We have indeed entered a new era of AI technology. As this innovation makes waves in the art world people are asking, is this tech viable? Are tools like DALL-E 2, Midjourney, and NightCafe part of a technological renaissance or a short-lived trend? The answer you receive to this question will depend greatly on who you ask. However, one thing is certain. This technology definitely has its limitations. After one creator used the tool to generate 100 gay couples it’s clear that one of those limitations is diversity.
Looking to the Experts
Meet Dan Leveille, Director of Product Marketing at Deviant Art. Leveille is also the developer of Equaldex, a tool that tracks the progress of LGBTQ+ rights across the world. Clearly well-versed in both tech and art, Leveille is uniquely positioned to opine on this particular matter. This is especially true because he frequently puts AI tools to the test. Leveille made headlines earlier this year when he used these tools to generate concept art of Tom Holland as Link from Legend of Zelda. He also used the tool to fan-cast all of the characters in the franchise.
What Do Gay Couples Look Like?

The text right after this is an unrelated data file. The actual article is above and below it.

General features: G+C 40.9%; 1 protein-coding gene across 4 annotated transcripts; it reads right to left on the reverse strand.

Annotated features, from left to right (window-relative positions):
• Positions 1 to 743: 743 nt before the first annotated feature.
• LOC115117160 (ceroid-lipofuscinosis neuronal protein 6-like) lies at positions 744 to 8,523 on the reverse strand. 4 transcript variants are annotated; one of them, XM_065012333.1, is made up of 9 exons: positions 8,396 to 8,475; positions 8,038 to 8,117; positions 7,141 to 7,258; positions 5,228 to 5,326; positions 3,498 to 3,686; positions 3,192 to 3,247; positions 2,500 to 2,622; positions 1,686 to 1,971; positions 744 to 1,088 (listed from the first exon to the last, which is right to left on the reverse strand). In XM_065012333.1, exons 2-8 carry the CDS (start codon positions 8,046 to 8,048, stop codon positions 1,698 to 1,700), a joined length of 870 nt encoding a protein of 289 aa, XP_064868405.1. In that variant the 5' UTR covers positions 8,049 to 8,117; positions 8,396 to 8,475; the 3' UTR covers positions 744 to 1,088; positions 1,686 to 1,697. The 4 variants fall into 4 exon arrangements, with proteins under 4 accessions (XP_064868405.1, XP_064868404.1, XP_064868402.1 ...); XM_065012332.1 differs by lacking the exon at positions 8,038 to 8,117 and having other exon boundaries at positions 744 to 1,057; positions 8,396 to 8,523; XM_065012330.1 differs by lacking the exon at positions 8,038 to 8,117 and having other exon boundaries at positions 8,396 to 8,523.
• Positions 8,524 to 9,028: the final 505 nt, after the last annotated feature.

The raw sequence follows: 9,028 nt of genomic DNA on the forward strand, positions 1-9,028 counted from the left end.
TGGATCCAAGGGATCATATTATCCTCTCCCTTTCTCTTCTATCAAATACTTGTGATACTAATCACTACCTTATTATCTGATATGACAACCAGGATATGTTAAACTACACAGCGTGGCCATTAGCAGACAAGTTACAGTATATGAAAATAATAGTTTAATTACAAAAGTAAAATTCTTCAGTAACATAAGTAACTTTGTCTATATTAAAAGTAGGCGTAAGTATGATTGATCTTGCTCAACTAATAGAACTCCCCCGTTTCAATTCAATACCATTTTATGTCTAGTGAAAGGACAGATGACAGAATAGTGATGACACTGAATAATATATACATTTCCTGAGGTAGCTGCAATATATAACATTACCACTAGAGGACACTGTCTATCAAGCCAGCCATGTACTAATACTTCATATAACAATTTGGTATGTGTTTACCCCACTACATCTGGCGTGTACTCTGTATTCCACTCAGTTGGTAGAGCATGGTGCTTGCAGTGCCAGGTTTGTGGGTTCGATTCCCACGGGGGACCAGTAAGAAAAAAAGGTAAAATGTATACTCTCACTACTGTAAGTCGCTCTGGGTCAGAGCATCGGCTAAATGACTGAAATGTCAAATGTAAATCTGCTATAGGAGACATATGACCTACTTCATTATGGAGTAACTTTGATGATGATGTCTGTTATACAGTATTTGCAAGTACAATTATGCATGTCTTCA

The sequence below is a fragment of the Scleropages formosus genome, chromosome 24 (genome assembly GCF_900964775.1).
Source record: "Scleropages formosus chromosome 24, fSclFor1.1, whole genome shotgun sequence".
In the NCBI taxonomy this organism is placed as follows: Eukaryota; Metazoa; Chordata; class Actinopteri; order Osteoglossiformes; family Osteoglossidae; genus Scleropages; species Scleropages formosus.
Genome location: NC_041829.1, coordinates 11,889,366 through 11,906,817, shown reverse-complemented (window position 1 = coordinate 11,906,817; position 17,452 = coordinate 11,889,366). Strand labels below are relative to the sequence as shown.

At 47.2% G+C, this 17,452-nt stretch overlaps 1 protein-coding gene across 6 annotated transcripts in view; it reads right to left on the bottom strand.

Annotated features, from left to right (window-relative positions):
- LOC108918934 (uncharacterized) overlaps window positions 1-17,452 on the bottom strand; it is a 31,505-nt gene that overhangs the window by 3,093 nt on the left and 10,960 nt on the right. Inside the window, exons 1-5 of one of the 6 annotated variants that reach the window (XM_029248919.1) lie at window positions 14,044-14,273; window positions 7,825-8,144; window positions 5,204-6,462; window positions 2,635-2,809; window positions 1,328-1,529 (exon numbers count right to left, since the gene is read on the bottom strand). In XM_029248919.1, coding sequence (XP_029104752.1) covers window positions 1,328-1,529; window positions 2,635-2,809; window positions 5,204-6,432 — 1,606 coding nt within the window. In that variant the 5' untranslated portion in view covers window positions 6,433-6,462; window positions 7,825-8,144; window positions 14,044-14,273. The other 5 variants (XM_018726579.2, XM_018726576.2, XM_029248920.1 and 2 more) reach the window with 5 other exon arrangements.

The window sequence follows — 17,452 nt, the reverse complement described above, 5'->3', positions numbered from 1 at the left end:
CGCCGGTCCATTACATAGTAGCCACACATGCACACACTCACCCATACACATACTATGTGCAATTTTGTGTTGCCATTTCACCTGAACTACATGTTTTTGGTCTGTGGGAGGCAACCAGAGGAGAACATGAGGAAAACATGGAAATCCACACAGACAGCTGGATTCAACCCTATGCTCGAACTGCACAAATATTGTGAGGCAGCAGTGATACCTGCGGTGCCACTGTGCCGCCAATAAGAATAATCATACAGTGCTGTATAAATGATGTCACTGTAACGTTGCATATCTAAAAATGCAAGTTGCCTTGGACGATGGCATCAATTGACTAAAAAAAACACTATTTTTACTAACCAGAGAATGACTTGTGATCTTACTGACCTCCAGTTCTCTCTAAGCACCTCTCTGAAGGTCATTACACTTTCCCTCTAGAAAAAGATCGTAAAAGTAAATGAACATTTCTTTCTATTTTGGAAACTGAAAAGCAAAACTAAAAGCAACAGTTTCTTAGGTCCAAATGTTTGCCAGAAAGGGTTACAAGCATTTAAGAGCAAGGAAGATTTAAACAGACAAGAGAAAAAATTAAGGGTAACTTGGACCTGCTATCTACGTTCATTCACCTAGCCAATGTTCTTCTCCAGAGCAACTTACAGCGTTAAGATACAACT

Leveille took the tools to task once again to test them on another prompt. “I asked Midjourney for 100 gay couples using the same simple prompt: ‘photo of a gay couple.'” said Leveille on Instagram. The result certainly raises eyebrows. As detailed as the images are almost every single couple is white, young, and skinny. In fact, many of them look almost identical.
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White Is Not the Default
It’s not impossible for these tools to generate people of color, but unless you ask for it, Midjourney delivers exclusively white, young, and skinny. Whether this is a result of the tool itself or a product of the sources it draws from is unclear. Either way, it’s plain to see that the tool is failing to compensate for a very real lack of diversity. White is not the default. Skinny is not the default. Young is not the default. There is no excuse for this misstep.
“Midjourney is one of the most amazing technologies I’ve ever used,” said Leveille. “But the lack of diversity is really concerning. 99% of the time, it defaults to White people unless you’ve specified.” Keep scrolling for more examples of the images the prompt generated. Take this as a reminder of the uphill battle faced by gay couples that aren’t white, skinny, and young.
Follow Dan Leveille on Instagram for more experimentation with AI art.